February is around the corner and the 22nd anniversary of the Agile Manifesto is approaching, with that in mind I considered it would be a great opportunity to write a short guide for newcomers to Agile.
First things first, let’s talk about the Agile Manifesto a document written in 2001 by a group of software developers who wanted to create a new approach to software development that was more adaptive and responsive to change. Want to learn more about how the Manifesto came to be? Take a look at this blog post by Jeff Sutherland one of the authors of the Manifesto.
The Manifesto is a short one-page document, where you will find the guiding values and principles for Agile software development.
The four guiding values found in the Manifesto are:
- Individuals and interactions over processes and tools.
- Working software over comprehensive documentation.
- Customer collaboration over contract negotiation.
- Responding to change over following a plan.
And below you will find the twelve guiding principles for Agile that are included in the Manifesto:
- Our highest priority is to satisfy the customer through early and continuous delivery of valuable software.
- Welcome changing requirements, even late in development. Agile processes harness change for the customer’s competitive advantage.
- Deliver working software frequently, from a couple of weeks to a couple of months, with a preference to the shorter timescale.
- Business people and developers must work together daily throughout the project.
- Build projects around motivated individuals. Give them the environment and support they need, and trust them to get the job done.
- The most efficient and effective method of conveying information to and within a development team is face-to-face conversation.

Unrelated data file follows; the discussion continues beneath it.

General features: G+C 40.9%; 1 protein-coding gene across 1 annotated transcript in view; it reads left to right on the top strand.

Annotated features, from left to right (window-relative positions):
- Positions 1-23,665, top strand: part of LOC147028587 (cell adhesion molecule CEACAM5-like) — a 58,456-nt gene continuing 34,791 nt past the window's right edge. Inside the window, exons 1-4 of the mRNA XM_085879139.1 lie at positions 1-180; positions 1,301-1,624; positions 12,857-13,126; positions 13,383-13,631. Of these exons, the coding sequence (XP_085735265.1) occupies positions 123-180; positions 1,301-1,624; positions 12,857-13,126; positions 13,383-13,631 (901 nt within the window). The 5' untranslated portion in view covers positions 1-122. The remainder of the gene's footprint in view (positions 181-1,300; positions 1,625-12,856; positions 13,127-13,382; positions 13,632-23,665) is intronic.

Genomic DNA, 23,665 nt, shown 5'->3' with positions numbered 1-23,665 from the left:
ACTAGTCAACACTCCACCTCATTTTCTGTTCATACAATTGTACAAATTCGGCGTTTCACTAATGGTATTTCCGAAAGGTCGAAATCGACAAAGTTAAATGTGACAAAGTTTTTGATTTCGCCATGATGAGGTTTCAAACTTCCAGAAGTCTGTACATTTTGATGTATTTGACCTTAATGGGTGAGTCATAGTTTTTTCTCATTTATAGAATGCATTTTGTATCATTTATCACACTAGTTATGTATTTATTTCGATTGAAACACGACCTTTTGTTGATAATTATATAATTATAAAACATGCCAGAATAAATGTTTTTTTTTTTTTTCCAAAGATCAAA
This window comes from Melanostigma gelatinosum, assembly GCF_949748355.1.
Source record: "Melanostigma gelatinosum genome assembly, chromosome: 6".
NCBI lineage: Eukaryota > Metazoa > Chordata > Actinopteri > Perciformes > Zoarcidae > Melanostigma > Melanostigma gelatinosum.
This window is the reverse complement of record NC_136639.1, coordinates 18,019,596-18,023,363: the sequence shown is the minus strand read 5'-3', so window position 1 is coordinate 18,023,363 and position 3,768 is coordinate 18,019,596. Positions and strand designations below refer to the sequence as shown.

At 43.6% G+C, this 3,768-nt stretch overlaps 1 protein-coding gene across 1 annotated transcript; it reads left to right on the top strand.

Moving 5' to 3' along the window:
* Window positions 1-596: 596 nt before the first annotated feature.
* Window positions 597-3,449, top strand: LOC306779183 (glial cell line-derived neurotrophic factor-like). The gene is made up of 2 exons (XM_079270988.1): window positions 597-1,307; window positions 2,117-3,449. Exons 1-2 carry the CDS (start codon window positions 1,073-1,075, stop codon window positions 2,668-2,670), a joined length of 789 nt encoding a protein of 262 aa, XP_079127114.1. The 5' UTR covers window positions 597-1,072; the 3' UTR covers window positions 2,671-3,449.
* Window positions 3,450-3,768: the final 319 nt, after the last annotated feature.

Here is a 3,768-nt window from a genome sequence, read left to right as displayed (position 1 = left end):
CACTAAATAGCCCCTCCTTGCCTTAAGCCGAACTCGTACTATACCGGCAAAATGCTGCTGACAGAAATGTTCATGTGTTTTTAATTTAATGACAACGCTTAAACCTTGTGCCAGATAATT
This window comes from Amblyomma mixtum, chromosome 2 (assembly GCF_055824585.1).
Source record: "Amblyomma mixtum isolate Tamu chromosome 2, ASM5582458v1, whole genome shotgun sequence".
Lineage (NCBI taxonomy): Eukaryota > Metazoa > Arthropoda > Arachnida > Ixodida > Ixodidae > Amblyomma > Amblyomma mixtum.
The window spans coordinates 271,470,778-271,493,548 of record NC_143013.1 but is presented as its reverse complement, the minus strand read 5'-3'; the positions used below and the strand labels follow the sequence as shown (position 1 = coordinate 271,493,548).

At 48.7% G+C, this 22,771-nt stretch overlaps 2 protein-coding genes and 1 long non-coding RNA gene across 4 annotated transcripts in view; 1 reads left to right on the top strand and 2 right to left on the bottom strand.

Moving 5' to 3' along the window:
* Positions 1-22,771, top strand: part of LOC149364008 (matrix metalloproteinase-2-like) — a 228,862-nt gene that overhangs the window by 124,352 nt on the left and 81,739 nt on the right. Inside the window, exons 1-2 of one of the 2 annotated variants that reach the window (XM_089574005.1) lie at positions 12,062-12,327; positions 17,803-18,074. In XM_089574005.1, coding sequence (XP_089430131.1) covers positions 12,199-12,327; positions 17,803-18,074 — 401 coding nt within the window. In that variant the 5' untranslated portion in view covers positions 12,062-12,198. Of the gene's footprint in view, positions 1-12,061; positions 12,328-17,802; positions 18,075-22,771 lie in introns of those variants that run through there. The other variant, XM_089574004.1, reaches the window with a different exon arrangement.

- Working software is the primary measure of progress.
- Agile processes promote sustainable development. The sponsors, developers, and users should be able to maintain a constant pace indefinitely.
- Continuous attention to technical excellence and good design enhances agility.
- Simplicity–the art of maximizing the amount of work not done–is essential.
- The best architectures, requirements, and designs emerge from self-organizing teams.
- At regular intervals, the team reflects on how to become more effective, then tunes and adjusts its behavior accordingly.
If you see from the list above Agile is all about being adaptive and responsive to change! Becoming an Agile practitioner requires both a change of mindset, as well the way you approach work.
Now that you have a general understanding of what Agile is, let’s talk about how to get into the mindset of working with the values and principles of Agile. The best way to do this is to start experimenting with Agile techniques and practices. You can start with small steps, such as time-boxed iterations, daily stand-up meetings, and retrospectives. These practices will help you and your team to become more adaptable and responsive to change, I will be covering some of these practices in future blog posts.
Another important aspect of Agile is continuous improvement. You should regularly review and reflect on your team’s progress and processes, and make adjustments as needed. This will help you to stay aligned with the Agile values and principles and to continuously improve your team’s performance.
When it comes to frameworks, there are several different ones that are used in Agile practices. One of the most popular frameworks is Scrum, it consists of roles, events, and artifacts that help teams to deliver working software in a collaborative and adaptive way. To learn more about Scrum start by reading the Scrum Guide, since Scrum is a widely used framework for Agile practitioners it can be great way to get started with Agile as well.
The key difference between Agile as a practice and Scrum as a framework is that Agile is a set of values and principles, while Scrum is a specific implementation of those values and principles.
In conclusion, becoming an Agile practitioner is all about learning, experimenting, and continuous improvement. It’s not just a set of practices, it’s a culture. Embrace change, be open to new ideas, and get involved in the Agile community. Attend Agile conferences, meetups, or online groups to learn from other practitioners and stay current on the latest trends and best practices. Remember, Agile is a journey and not a destination, so enjoy the ride!